Chapter XXIX.

In accordance with the advice of Mr. Wallingford, the first reactionary movement on the part of Judge Bigelow, was his refusal to endorse any more paper for his nephew, or the firm of which he was a member, on the ground that such endorsements, on his part, were of no real value, considering the large amounts for which he was already responsible, and consequently little better than fraudulent engagements to pay.

A storm between the uncle and nephew was the consequence, and the latter undertook to drive the old gentleman back again into the traces, by threats of terrible disasters to him and all concerned. If Judge Bigelow had stood alone, the nephew would have been too strong for him. But he had a clear-seeing, honest mind to throw light upon his way, and a young and vigorous arm to lean upon in his hour of weakness and trial. And so Ralph Dewey, to his surprise and alarm, found it impossible to bend the Judge from his resolution.

Then followed several weeks, during which time Dewey was flying back and forth between New York and S----, trying to re-adjust the disturbed balance of things. The result was as Mr. Wallingford had anticipated. There was too much at stake for the house of Floyd, Lawson, Lee, & Co., to let matters fail for lack of Judge Bigelow's endorsements. Some other prop must be substituted for this one.

The four months that followed were months of anxious suspense on the part of Judge Bigelow and his true friend, who was standing beside him, though invisible in this thing to all other eyes, firm as a rocky pillar. No more endorsements were given, and the paper bearing his name was by this time nearly all paid.

"Right, so far," said Mr. Wallingford, at the expiration of the time in which most of the paper bearing Judge Bigelow's name reached its maturity. "And now for the next safe move in this difficult game, where the odds are still against us. You must get out of this Bank."

The Judge looked gravely opposed.

"It may awaken suspicion that something is wrong, and create a run upon the Bank, which would be ruin."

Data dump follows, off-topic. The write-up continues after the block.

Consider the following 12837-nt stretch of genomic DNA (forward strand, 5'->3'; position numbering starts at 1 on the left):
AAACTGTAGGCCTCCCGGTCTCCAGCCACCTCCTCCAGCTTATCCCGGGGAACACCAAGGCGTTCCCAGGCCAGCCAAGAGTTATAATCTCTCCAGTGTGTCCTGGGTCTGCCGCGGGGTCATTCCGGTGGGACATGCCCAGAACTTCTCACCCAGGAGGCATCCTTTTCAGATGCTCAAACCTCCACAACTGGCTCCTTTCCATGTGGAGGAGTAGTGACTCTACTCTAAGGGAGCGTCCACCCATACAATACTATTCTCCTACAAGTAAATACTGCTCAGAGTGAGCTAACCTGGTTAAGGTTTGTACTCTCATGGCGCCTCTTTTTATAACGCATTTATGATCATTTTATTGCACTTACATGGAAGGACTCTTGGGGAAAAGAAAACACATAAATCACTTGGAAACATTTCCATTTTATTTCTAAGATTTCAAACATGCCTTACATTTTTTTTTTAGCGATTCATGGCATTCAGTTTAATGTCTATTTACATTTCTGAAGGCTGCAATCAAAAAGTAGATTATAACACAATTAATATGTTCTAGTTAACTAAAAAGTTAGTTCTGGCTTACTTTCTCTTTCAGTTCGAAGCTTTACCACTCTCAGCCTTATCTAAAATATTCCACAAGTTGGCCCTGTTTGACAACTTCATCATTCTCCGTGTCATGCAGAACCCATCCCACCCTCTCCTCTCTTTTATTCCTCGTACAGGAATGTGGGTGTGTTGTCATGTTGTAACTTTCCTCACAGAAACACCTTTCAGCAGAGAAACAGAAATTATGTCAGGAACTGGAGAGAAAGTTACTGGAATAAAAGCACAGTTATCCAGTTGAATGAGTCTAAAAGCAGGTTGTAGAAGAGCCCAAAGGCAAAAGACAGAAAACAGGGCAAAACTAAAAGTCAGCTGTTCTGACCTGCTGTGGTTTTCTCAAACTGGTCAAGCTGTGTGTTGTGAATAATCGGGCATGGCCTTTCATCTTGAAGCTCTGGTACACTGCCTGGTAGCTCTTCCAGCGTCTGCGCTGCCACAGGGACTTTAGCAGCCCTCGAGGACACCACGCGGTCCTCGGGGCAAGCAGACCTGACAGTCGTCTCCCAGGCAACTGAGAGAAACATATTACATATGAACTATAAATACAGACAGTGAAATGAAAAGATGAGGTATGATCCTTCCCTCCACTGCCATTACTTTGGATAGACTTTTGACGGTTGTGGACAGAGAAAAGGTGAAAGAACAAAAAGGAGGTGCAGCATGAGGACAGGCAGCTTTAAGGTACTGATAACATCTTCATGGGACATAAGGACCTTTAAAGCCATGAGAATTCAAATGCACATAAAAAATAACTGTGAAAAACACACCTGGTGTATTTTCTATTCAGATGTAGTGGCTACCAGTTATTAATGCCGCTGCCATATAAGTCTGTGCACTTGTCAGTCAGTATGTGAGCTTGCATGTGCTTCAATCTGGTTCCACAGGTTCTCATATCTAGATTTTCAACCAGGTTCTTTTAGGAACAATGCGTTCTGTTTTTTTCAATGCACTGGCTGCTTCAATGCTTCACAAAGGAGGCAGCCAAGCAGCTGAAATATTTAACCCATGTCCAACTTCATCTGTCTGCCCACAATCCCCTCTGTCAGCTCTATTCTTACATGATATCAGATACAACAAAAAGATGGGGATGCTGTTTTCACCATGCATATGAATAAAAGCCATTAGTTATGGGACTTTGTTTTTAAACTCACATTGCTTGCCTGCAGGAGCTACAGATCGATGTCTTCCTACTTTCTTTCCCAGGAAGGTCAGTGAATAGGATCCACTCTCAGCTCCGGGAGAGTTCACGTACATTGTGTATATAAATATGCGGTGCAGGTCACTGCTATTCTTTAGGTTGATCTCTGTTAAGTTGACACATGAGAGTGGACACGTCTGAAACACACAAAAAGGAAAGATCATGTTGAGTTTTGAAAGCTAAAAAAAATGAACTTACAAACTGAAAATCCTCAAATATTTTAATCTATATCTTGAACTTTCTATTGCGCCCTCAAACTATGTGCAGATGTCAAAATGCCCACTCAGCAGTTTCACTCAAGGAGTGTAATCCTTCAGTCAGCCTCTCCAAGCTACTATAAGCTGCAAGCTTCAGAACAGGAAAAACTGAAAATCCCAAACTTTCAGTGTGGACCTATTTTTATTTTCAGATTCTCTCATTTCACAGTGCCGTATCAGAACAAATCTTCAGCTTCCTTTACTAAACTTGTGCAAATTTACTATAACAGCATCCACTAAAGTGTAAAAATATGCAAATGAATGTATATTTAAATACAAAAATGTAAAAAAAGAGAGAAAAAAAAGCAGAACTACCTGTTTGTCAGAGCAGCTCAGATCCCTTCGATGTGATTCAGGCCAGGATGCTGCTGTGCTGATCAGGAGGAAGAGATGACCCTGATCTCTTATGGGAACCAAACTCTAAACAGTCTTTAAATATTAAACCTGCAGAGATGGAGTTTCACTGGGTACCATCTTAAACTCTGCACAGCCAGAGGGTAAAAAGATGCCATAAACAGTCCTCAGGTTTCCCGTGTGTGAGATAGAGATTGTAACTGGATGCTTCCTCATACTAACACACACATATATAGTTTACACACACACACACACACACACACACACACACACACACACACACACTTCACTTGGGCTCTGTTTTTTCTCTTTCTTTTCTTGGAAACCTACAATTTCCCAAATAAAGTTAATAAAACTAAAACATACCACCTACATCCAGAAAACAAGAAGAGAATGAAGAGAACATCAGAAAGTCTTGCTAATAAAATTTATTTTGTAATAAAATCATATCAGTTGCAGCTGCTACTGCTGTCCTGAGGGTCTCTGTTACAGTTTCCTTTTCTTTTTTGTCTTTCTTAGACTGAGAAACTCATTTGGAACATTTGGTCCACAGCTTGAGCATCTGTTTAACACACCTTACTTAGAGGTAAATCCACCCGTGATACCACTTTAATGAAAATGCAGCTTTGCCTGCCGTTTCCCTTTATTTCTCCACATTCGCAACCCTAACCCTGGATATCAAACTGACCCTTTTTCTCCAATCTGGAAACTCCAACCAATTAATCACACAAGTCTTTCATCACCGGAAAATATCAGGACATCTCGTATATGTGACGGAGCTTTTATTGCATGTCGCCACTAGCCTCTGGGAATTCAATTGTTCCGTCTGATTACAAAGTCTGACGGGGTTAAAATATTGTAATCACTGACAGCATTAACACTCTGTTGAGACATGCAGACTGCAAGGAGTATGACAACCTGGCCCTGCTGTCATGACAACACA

"Can you exercise a controlling influence in the position you hold? Can you be true, as President of the Clinton Bank, to the public interest you represent?"

"I cannot. They have made of me an automaton."

"Very well. That settles the question. You cannot honorably hold your place a single day. There is only one safe step, and that is to resign."

"But the loose way in which I held office will be exposed to my successor."

"That is not the question to consider, Judge--but the right. Still, so far as this fear is concerned, don't let it trouble you. The choice of successor will fall upon some one quite as facile to the wishes of Ralph Dewey & Company as you have been."

The good counsels of Mr. Wallingford prevailed. At the next meeting of the Board of Directors, the resignation of Judge Bigelow was presented. Dewey had been notified two days before of what was coming, and was prepared for it. He moved, promptly, that the resignation be accepted. As soon as the motion was carried, he offered the name of Joshua Kling, the present Cashier, for the consideration of the Board, and urged his remarkable fitness. Of course, Mr. Joshua Kling was elected; and his place filled by one of the tellers. To complete the work, strong complimentary resolutions, in which deep regret at the resignation of Judge Bigelow was expressed, were passed by the Board. In the next week's paper, the following notice of this change in the officers of the Bank appeared: